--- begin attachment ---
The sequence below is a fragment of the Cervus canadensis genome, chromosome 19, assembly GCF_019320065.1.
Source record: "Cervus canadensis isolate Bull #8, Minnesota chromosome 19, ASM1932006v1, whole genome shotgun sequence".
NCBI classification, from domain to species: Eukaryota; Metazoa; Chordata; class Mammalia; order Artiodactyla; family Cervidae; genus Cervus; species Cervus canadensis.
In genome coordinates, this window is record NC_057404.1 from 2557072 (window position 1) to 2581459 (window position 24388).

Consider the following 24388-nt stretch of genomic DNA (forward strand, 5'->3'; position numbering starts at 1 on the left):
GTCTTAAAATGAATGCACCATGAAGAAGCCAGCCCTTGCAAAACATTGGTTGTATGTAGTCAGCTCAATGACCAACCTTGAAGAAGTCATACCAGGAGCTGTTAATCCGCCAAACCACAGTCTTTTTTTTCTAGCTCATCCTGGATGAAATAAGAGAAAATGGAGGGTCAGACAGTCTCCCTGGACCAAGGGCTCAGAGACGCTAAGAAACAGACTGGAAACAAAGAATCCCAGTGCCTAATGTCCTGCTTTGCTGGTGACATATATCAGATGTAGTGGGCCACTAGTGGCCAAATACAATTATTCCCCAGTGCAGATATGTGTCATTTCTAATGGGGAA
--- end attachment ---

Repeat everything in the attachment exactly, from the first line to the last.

The sequence below is a fragment of the Cervus canadensis genome, chromosome 19, assembly GCF_019320065.1.
Source record: "Cervus canadensis isolate Bull #8, Minnesota chromosome 19, ASM1932006v1, whole genome shotgun sequence".
NCBI classification, from domain to species: Eukaryota; Metazoa; Chordata; class Mammalia; order Artiodactyla; family Cervidae; genus Cervus; species Cervus canadensis.
In genome coordinates, this window is record NC_057404.1 from 2557072 (window position 1) to 2581459 (window position 24388).

Consider the following 24388-nt stretch of genomic DNA (forward strand, 5'->3'; position numbering starts at 1 on the left):
GTCTTAAAATGAATGCACCATGAAGAAGCCAGCCCTTGCAAAACATTGGTTGTATGTAGTCAGCTCAATGACCAACCTTGAAGAAGTCATACCAGGAGCTGTTAATCCGCCAAACCACAGTCTTTTTTTTCTAGCTCATCCTGGATGAAATAAGAGAAAATGGAGGGTCAGACAGTCTCCCTGGACCAAGGGCTCAGAGACGCTAAGAAACAGACTGGAAACAAAGAATCCCAGTGCCTAATGTCCTGCTTTGCTGGTGACATATATCAGATGTAGTGGGCCACTAGTGGCCAAATACAATTATTCCCCAGTGCAGATATGTGTCATTTCTAATGGGGAA